On what would have been former Mississauga mayor Hazel McCallion’s 102nd birthday, legions of admirers gathered to celebrate her life at a state funeral dubbed by the MC as the “largest birthday party ever.”
It was a star-studded affair, planned in detail by McCallion herself, said MC Jim Murray, noting she chose the speakers and songs.
Prime Minister Justin Trudeau, Premier Doug Ford, Mississauga Mayor Bonnie Crombie and former prime minister Jean Chrétien were among the dignitaries assigned floor seating at Paramount Fine Foods Centre in Mississauga. The stands were filled with police officers, RCMP and Mississauga residents.
Although McCallion could not live forever, Trudeau said, her legacy will. “She wouldn’t let anything stop her, ever.”
McCallion, who served as mayor of Mississauga for 36 years, died of pancreatic cancer on Jan. 29.
Ford talked about how McCallion dedicated her life to building Mississauga, mentioning how the city looked barren when her reign began and how developed it was by the time she retired.
Former prime minister Chrétien hadn’t made a speech in awhile, but when McCallion asked him to speak at her funeral, he said he knew he had to. Chrétien recalled a meeting with McCallion where they promised to retire together. Once he ended his career at age 70, Chrétien said, “Hazel called me and gave me hell.” McCallion retired from office at age 92.
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Both from River, Que., Chrétien said McCallion was one-of-a-kind, calling himself a chicken compared to her because “I am not as tough as you are.”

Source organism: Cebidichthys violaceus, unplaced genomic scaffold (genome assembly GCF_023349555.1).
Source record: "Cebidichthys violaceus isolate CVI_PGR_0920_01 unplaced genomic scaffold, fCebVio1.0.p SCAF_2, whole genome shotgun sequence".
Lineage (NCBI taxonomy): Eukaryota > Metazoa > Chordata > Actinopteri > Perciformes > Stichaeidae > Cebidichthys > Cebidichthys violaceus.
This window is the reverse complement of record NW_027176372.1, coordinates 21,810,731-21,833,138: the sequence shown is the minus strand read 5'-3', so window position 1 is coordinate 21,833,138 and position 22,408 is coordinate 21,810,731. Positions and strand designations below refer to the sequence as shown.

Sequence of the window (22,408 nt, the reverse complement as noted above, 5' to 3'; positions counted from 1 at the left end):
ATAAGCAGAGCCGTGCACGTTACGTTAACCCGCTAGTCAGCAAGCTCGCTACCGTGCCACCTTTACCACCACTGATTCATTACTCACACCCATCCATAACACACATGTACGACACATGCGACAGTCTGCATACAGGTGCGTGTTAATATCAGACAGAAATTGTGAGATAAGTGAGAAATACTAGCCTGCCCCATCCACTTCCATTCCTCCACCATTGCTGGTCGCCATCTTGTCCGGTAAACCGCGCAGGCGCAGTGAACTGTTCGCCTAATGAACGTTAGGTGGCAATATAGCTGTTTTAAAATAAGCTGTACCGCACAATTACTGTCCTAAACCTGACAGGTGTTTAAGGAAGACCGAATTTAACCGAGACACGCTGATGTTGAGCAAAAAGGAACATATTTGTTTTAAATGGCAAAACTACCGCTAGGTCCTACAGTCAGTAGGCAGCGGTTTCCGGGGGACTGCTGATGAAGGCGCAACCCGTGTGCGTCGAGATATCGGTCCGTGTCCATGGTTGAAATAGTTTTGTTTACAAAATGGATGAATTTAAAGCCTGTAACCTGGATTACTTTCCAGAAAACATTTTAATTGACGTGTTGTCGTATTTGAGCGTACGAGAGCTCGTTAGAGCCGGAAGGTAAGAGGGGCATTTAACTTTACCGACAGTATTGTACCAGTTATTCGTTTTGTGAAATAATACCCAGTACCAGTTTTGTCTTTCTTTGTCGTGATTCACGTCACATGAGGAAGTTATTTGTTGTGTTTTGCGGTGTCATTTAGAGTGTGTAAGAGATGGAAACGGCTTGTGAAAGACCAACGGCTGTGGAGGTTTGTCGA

Current Mississauga Mayor Crombie, who was endorsed by McCallion after her retirement, said: “Hazel was the ‘Mrs.’ in ‘Mississauga,’ and it will not be the same without her.”
The funeral was attended by both older people who witnessed her reign from the beginning and young people who admired her legacy. Bilal Bakri, 31, wore a shirt that read “Mrs.Sauga” with McCallion’s face on it. Bakri called McCallion an “icon” and “the most well-known Mississaugian ever.”
“The shirt represents hurricane Hazel and Mississauga. That’s her name, and I hope that’s what she is going to be known for in the future,” the teacher said.
Bakri said he found the shirt on Google but knew McCallion was going to be an icon decades ago after attending a school named after her. “She was one of the first few names I learned as a kid being born here. She’s an icon and an inspiration all the way to the last weeks of her life. Her no-nonsense, hard-working attitude is a huge inspiration for everybody.”
Members of the gold medal-winning Canadian women’s hockey team were pallbearers in the ceremony. McCallion’s best friend and CEO of the Ontario Women’s Hockey Association, Fran Rider, said McCallion would have loved that the players were there because of her passion for hockey and women in leadership roles.
McCallion led the way for women in both business and politics, Crombie said, recalling McCallion often saying to her, “Think like a lady, act like a man and work like a dog.”
Nairah Ahmed / Local Journalism Initiative / Canada’s National Observer